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From the Confessions: The Athanasian Creed
Whoever wants to be saved should above all cling to the catholic faith. Whoever does not guard it whole and inviolable will doubtless perish eternally.
Pulling It Together
One may not take the Bible in hand and come up with any set of assertions and doctrines that suit a fancy. There is far too much of that going around today. The latest theological craze attracts the spiritually distracted like deer to headlights. The more glaring and wilder, the better. What difference does it make, since they will likely be chasing a new idea within the month? If you would be saved, you must confess what the Church has confessed for ages. The faith that the Church has affirmed is saving faith. Otherwise, it is a fashion, a trend that will not stand the test of time—or eternity.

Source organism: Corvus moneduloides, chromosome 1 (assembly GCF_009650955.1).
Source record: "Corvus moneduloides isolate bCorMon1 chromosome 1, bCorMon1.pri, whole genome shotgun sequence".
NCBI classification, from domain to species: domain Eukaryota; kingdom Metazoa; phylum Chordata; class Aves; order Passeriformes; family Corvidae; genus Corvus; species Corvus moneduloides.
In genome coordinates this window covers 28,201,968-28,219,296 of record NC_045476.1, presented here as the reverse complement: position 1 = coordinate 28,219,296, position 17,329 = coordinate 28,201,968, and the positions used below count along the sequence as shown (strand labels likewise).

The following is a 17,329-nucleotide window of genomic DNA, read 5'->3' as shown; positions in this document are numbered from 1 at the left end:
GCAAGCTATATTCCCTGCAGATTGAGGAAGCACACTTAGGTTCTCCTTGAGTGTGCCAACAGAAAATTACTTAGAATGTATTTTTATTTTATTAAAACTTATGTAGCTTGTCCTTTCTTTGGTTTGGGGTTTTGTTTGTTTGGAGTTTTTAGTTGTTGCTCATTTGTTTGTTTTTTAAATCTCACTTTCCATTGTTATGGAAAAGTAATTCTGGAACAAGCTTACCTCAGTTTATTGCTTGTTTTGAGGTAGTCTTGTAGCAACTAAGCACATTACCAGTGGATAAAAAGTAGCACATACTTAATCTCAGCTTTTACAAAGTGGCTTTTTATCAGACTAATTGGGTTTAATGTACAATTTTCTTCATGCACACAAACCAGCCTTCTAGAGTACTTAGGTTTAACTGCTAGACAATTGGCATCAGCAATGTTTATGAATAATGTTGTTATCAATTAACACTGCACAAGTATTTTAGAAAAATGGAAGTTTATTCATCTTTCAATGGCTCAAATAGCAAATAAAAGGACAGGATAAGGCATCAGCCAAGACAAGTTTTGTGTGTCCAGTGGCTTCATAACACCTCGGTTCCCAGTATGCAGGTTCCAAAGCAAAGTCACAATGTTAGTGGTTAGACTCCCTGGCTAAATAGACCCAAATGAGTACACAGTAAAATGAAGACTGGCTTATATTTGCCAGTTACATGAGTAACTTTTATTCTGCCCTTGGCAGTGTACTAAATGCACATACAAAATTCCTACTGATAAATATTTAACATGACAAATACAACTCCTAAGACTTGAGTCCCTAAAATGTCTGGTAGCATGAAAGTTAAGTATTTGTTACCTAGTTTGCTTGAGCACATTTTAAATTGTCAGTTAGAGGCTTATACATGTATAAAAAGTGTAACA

Furthermore, one may not take bits of the faith to heart and discard the parts that seem too difficult or disagreeable. One may not say that Trinity is a hard doctrine and because it does not make sense, chuck it out. Of course, it is difficult; it is about God. God is not reasonable. He is inscrutable but that does not make him unbelievable. What does his revelation of himself teach you—no matter how hard the saying? That is what you must believe with your whole heart.
The faith that the Church throughout history has believed is what you must believe—and the whole of it—or else risk salvation.
Prayer: Save me, Lord, and I will be saved, for you are the one I praise. Amen.
We Still Believe is a Bible study resource reflecting on key themes in the biblical Lutheran doctrine that are at risk in the Church today. It is offered in the hope that it will inspire individuals and congregations to examine the core beliefs of traditional Lutheranism and how these beliefs apply to our own present context. Written in a question and discussion style by Pastor Steven King, the participant's book includes an introduction to and copy of the faith statement known as the Common Confession.